How to: Preview a resource in an iframe

Let’s say I have a form to create/edit a resource. On a side of this form I want to show a live preview of my resource. Whenever the form changes I need to update the preview.

At a first glance the solution seems pretty easy, right? Use an IFrame and update the src update on every change.

Let’s start with a naïve implementation of this preview feature:

<!-- app/views/admin/posts.html -->

<form class="form" action="action">
<div class="row">
<div class="col-sm-6">
<div class="form-group"><label for="post_title">Title</label>
<input id="post_title" class="form-control" name="post[title]" type="text" /></div>
<div class="form-group"><label for="post_text">Text</label>
<textarea id="post_text" class="form-control" cols="50" name="post[text]" rows="10"></textarea></div>
<div class="form-group"><label for="post_tags">Tags</label>
<input id="post_tags" class="form-control" name="post[tags]" type="text" /></div>
<div class="col-sm-6"><iframe style="width: 100%; min-height: 450px;" width="300" height="150" data-src=""></iframe></div>
</form><script type="text/javascript">
refreshPreview = function() {
  var $iframe = $('iframe'),
      $form = $('iframe').parents('form');
  $iframe.attr('src', $'src') + "?" + $form.serialize());

$(function() {
  $('form input').change(refreshPreview);

First problem: I was trying to send form data through a GET request, this entails that if the form params become too long I may end up receiving a “Request URI too large” error from the web server. Second problem: it’s not appropriate security-wise to send form data through GET requests, they may contain sensible informations.

So, the real question is: how can I render a POST response in an IFrame?

First things first, let’s do the server part. In my case, with Rails, this means adding a custom route for my resource:

# config/routes.rb

namespace :admin do
resources :posts do
post :preview, on: :collection

And adding a preview action in controller:

# app/controllers/admin/posts_controller.rb

class Admin::PostsController < Admin::BaseController
layout 'admin'

def preview
@post = params.require(:post).permit(:title, :text, :tags)
render 'posts/show', layout: 'application'

The preview action is rendering the frontend view with the application layout. Let’s now deal with the IFrame. It cannot do POST requests of course, but we can do them with the XMLHttpRequest object, and thank to HTML5 there is now the FormData object that encapsulates form fields.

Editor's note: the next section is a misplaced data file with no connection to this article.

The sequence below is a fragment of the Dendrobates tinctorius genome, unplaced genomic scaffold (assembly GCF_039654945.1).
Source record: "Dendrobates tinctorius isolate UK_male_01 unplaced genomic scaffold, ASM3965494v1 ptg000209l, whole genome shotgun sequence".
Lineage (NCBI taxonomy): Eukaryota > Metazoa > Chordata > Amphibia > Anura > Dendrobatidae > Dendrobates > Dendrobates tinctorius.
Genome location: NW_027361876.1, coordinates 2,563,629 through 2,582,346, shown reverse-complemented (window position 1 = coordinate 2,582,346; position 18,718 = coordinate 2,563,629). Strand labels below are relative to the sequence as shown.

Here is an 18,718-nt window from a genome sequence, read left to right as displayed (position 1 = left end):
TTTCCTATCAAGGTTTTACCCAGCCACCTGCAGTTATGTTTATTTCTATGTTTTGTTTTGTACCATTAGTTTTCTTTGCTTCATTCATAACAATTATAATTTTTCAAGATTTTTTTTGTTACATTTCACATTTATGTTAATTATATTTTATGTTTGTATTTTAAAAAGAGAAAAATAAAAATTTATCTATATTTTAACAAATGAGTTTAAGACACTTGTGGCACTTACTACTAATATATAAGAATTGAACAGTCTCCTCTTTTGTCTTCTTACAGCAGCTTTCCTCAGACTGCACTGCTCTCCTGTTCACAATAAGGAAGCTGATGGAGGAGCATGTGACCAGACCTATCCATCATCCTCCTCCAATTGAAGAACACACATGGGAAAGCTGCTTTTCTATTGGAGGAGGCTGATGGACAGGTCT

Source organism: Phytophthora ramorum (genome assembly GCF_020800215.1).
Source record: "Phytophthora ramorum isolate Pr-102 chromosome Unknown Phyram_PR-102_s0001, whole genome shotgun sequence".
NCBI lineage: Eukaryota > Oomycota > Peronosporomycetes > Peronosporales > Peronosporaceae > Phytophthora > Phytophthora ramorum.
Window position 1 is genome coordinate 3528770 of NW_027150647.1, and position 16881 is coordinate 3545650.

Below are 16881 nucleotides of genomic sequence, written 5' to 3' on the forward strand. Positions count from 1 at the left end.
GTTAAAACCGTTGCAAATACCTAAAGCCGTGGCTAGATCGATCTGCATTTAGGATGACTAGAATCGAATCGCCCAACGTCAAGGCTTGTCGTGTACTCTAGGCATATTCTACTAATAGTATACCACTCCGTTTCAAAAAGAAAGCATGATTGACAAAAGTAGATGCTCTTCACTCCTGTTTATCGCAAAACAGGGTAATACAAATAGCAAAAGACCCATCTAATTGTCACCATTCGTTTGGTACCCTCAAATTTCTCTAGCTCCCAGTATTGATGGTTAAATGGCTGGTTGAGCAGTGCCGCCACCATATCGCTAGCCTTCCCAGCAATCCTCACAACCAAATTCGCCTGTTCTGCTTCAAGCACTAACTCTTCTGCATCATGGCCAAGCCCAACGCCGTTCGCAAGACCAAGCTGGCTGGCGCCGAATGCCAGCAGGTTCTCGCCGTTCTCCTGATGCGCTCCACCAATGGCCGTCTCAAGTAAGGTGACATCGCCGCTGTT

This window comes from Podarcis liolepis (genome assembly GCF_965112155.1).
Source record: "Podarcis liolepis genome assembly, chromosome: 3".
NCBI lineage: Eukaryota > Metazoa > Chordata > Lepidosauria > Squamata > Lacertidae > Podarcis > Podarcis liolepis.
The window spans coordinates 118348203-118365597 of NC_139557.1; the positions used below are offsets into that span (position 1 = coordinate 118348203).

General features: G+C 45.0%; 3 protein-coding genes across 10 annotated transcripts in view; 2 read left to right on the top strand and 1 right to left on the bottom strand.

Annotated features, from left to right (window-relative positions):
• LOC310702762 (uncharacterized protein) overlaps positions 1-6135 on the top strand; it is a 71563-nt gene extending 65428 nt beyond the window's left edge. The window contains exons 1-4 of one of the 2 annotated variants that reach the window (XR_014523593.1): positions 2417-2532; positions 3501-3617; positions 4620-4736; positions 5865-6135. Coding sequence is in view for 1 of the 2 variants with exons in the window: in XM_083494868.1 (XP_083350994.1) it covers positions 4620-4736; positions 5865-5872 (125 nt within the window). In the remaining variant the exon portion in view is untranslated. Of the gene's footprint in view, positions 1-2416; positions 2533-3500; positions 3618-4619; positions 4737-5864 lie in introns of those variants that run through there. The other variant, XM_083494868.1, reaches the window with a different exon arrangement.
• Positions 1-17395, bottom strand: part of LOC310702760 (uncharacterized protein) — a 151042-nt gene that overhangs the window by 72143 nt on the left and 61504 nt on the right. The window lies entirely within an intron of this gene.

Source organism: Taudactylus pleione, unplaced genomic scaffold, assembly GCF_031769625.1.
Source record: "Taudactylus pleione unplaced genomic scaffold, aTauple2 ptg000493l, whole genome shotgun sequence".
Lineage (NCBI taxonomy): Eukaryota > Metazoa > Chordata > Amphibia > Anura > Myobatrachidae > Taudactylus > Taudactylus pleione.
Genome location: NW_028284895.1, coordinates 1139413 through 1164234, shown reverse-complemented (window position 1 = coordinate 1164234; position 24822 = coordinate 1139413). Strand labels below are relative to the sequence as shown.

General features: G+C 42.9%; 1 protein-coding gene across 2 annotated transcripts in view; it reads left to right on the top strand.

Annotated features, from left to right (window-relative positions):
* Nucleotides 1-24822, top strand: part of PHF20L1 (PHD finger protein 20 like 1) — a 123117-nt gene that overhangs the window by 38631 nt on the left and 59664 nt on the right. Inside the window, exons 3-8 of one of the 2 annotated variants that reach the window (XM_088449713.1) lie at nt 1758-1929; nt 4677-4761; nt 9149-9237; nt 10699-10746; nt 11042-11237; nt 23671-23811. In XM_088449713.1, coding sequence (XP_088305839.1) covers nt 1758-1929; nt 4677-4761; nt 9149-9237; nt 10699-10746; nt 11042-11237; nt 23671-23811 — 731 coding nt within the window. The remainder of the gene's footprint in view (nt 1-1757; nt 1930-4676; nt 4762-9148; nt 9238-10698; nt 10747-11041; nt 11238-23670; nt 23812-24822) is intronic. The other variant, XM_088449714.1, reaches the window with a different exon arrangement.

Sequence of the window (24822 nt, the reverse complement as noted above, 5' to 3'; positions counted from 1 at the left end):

This is the final javascript:

fetchPreview = function(url, formData, callback) {
var req = new XMLHttpRequest();
req.onreadystatechange = function() {
if (req.readyState != 4) { return false };
};"POST", url);

previewRenderCompleted = function() {};

refreshPreview = function() {
var $iframe = $('iframe'),
$form = $('iframe').parents('form');

fetchPreview($'src'), new FormData($form[0]), function(content) {
$'load', previewRenderCompleted);
$iframe.contentDocument.write(content != null ? content : '');

$(function() {
$('form input').change(refreshPreview);

In the end what we do is to write the returned content in the iframe using its contentDocument. The good thing about this solution is that by using IFrame’s contentDocument to write the response we can also receive the load event on the iframe itself.

This allowed me to add another piece to my preview: scaling the iframe content to fit the iframe itself. This is pretty easy to do in previewRenderCompleted:

previewRenderCompleted = function() {
  var $iframe     = $('iframe'),
      $iframeDoc  = $($iframe.contentDocument),
      iframeWidth = $iframe.width(),
      ratio       = iframeWidth / $iframeDoc.width(),
      cssScale    = "scale(" + ratio + ")",
      cssOrigin   = "0 0";
  $('body', $iframeDoc).css({
    "-webkit-transform-origin" : cssOrigin,
    "-webkit-transform"        : cssScale,
    "-ms-transform-origin"     : cssOrigin,
    "-ms-transform"            : cssScale,
    "-transform-origin"        : cssOrigin,
    "-transform"               : cssScale

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